The second was that in my sophomore year I was also the Editor-in-Chief of The Quipster, a satirical paper for the YU student body. Now, we were not well received. People didn’t read what we put out, and those who read it hated it (which was an interesting experience on its own, but that’s for a different conversation). But, we were just given total freedom. We could do whatever we wanted. We published recaps of the TV show Lost written ten years after the show had aired, written from the perspective of a guy going through a really bitter divorce. Our investigative journalist was an 80 year old woman named Bertha showing signs of early dementia. We devoted an entire week to President Joel’s retirement, claiming that he was retiring because “President Joel might be a bird”. It was bizarre and alienating and I loved doing it because of the total creative freedom we had.
The third was that my senior thesis was a play about math and philosophy. It was tremendous to be mentored by the awesome Professor Will Lee, who read every draft, commented on every line and gave me invaluable feedback and literature to explore. I wish I had more to say about this other than that it was awesome and anybody even slightly thinking about writing a thesis should do it. Really, I cannot stress this enough.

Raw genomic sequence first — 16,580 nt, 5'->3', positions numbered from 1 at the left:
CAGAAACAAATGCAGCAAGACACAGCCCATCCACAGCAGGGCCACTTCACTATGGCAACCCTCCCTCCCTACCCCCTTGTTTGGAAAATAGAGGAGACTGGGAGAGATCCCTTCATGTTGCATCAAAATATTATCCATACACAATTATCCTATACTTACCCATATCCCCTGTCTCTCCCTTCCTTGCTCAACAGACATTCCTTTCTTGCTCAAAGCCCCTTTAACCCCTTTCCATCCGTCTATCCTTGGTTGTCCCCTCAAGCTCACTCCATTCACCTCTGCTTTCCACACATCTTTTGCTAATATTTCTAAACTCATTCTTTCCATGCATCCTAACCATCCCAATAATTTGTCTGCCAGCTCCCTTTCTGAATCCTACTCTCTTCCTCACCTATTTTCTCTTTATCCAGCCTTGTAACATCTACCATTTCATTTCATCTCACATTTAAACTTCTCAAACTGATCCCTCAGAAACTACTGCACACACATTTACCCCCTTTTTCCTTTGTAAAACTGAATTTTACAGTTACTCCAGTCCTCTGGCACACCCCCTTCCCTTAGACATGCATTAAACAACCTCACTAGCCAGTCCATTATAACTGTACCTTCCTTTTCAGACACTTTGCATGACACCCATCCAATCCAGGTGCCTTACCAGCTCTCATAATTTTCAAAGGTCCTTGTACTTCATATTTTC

MPK: Your YCDS play was a drama. Untold Genius is a comedy. Along with all of your creative projects, you studied Math and Philosophy as an undergraduate. Do you think that your different projects draw from all of these influences? Or is there a separation in your interests?
ES: People ask this and I wish I had a cool answer about patterns and meaning and stories or some other nonsense, but truthfully they really do feel like different interests and modes of thinking. I think everybody has different interests and likes and dislikes–somebody studying physics can love Proust or he or she could hate Proust. A dancer could make a killer lasagna. And maybe I’m being too superficial and there really is some underlying link to my childhood or something like that, and I secretly just want my dad who loves comedy and math to love me–but I don’t think so. I think it’s just different things that I like doing.